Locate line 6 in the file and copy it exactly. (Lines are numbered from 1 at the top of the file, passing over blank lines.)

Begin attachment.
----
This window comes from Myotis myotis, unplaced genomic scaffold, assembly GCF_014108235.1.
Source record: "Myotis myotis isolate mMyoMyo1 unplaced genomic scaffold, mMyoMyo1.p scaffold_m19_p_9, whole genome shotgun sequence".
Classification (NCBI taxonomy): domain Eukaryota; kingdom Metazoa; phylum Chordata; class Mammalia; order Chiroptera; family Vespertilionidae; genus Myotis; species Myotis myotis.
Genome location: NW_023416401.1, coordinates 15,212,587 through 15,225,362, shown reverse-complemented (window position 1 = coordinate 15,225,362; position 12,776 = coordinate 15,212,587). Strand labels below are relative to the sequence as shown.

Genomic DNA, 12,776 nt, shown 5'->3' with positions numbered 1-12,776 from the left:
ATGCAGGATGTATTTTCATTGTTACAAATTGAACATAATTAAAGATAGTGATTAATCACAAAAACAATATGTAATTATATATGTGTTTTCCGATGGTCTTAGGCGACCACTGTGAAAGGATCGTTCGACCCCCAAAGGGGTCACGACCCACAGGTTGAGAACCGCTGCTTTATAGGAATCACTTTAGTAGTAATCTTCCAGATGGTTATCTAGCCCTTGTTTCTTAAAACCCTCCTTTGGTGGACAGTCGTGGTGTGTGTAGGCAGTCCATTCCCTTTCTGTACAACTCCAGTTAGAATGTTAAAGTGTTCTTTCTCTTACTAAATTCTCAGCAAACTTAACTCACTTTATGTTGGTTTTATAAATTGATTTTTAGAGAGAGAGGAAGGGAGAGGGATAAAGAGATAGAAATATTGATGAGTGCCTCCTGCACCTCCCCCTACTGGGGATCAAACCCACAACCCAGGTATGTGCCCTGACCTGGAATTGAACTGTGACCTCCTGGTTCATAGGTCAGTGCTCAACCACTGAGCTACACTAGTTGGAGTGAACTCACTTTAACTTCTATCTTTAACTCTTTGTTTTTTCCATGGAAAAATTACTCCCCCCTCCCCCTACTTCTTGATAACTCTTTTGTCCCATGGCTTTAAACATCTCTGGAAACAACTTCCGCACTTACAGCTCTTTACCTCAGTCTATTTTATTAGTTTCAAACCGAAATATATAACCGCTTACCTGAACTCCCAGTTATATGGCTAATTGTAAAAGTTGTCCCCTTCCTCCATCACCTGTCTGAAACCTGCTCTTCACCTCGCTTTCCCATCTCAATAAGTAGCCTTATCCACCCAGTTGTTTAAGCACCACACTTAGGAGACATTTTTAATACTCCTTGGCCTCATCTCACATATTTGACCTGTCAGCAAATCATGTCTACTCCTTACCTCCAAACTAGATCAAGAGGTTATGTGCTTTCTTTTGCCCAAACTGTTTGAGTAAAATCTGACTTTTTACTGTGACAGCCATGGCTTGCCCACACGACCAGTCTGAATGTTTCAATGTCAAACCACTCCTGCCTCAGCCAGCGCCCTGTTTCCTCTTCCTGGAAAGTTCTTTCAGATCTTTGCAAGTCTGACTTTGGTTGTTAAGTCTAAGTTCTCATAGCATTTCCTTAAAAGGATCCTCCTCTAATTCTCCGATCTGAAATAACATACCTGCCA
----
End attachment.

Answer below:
ATGCAGGATGTATTTTCATTGTTACAAATTGAACATAATTAAAGATAGTGATTAATCACAAAAACAATATGTAATTATATATGTGTTTTCCGATGGTCTTAGGCGACCACTGTGAAAGGATCGTTCGACCCCCAAAGGGGTCACGACCCACAGGTTGAGAACCGCTGCTTTATAGGAATCACTTTAGTAGTAATCTTCCAGATGGTTATCTAGCCCTTGTTTCTTAAAACCCTCCTTTGGTGGACAGTCGTGGTGTGTGTAGGCAGTCCATTCCCTTTCTGTACAACTCCAGTTAGAATGTTAAAGTGTTCTTTCTCTTACTAAATTCTCAGCAAACTTAACTCACTTTATGTTGGTTTTATAAATTGATTTTTAGAGAGAGAGGAAGGGAGAGGGATAAAGAGATAGAAATATTGATGAGTGCCTCCTGCACCTCCCCCTACTGGGGATCAAACCCACAACCCAGGTATGTGCCCTGACCTGGAATTGAACTGTGACCTCCTGGTTCATAGGTCAGTGCTCAACCACTGAGCTACACTAGTTGGAGTGAACTCACTTTAACTTCTATCTTTAACTCTTTGTTTTTTCCATGGAAAAATTACTCCCCCCTCCCCCTACTTCTTGATAACTCTTTTGTCCCATGGCTTTAAACATCTCTGGAAACAACTTCCGCACTTACAGCTCTTTACCTCAGTCTATTTTATTAGTTTCAAACCGAAATATATAACCGCTTACCTGAACTCCCAGTTATATGGCTAATTGTAAAAGTTGTCCCCTTCCTCCATCACCTGTCTGAAACCTGCTCTTCACCTCGCTTTCCCATCTCAATAAGTAGCCTTATCCACCCAGTTGTTTAAGCACCACACTTAGGAGACATTTTTAATACTCCTTGGCCTCATCTCACATATTTGACCTGTCAGCAAATCATGTCTACTCCTTACCTCCAAACTAGATCAAGAGGTTATGTGCTTTCTTTTGCCCAAACTGTTTGAGTAAAATCTGACTTTTTACTGTGACAGCCATGGCTTGCCCACACGACCAGTCTGAATGTTTCAATGTCAAACCACTCCTGCCTCAGCCAGCGCCCTGTTTCCTCTTCCTGGAAAGTTCTTTCAGATCTTTGCAAGTCTGACTTTGGTTGTTAAGTCTAAGTTCTCATAGCATTTCCTTAAAAGGATCCTCCTCTAATTCTCCGATCTGAAATAACATACCTGCCA